Religion as a set of teachings: problematic theology
Approaching religion as a set of teachings in pre-genocide and genocide Rwanda provides another helpful angle for understanding the role of religion in this context. From the Christian message with its core concepts of love and mercy, how could such atrocious acts of hatred spring forth? One line of thought tries to explain this paradox in terms of a superficial faith. From this perspective, the mass conversions to Catholic Christianity following the baptism of Rwanda s King Mutara III Rudahigwa in 1943 were seen as guided mainly by strategic purposes, rather than denoting a genuine transformation of hearts and minds. While this argument might hold a certain validity, it does not take that into account which appears to be at the core of the paradox: theology' itself.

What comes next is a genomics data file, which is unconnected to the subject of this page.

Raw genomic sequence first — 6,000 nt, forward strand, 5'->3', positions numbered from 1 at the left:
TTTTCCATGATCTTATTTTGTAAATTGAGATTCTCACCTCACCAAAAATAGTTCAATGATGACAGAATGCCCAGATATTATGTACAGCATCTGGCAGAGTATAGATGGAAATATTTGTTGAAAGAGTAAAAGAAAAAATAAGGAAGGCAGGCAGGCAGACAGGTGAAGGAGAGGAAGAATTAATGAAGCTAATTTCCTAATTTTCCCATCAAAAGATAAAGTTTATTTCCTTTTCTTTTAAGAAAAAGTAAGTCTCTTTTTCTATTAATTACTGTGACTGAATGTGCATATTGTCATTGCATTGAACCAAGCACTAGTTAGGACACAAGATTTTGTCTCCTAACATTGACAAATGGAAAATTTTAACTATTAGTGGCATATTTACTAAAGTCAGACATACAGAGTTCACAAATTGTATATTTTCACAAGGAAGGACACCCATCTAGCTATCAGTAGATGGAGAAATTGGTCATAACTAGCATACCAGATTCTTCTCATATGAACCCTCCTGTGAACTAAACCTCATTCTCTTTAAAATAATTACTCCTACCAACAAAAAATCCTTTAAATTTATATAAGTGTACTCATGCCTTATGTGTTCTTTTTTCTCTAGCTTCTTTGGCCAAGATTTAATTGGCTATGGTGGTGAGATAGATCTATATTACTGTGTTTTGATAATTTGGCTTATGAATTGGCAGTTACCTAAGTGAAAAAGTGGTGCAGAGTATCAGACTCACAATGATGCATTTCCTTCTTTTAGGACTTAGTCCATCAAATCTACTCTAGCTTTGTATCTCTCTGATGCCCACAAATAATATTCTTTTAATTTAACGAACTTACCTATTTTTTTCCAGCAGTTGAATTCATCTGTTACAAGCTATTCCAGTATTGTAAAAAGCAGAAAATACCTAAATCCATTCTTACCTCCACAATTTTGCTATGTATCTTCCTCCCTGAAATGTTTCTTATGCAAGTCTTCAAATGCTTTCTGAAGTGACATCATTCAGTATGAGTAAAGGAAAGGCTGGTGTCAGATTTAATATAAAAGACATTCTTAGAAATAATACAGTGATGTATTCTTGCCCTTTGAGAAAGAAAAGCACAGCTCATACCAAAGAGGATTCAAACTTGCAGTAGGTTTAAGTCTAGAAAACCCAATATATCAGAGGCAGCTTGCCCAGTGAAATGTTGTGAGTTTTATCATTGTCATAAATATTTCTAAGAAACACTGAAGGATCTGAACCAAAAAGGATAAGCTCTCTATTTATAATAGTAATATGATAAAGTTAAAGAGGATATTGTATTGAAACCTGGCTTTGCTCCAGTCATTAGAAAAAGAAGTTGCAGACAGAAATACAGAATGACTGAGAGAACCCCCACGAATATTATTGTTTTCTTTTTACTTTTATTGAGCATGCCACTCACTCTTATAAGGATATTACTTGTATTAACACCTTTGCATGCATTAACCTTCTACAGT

The theological teachings disseminated by both the early missionaries and later the institutionalized churches emphasized respect for authorities, not least for the hierarchy of the Church, and obedience to the state. Furthermore, the Christian religion was portrayed as a spiritual, inner affair with no bearing on public life. “Christian identity was socially and politically irrelevant” (Carney 2014: 119). In the aftermath of World Wars I and II, eschatology figured prominently in the churches’ teachings. Believers were told to look to their rewards in heaven, rather than being burdened by the life in this world (Munyaneza 2001: 64). This-worldly issues such as poverty, injustice, and violence were not to be concerns of the Christian, but better left to politicians. While obedience to authority is indeed one aspect of the Christian Scripture (such as in Romans 13), the teachings of the churches neglected other crucial aspects such as active love for the neighbor (as illustrated by the Parable of the Good Samaritan in Luke 10:25-37) that extends even to one’s enemy (Matthew 5:44).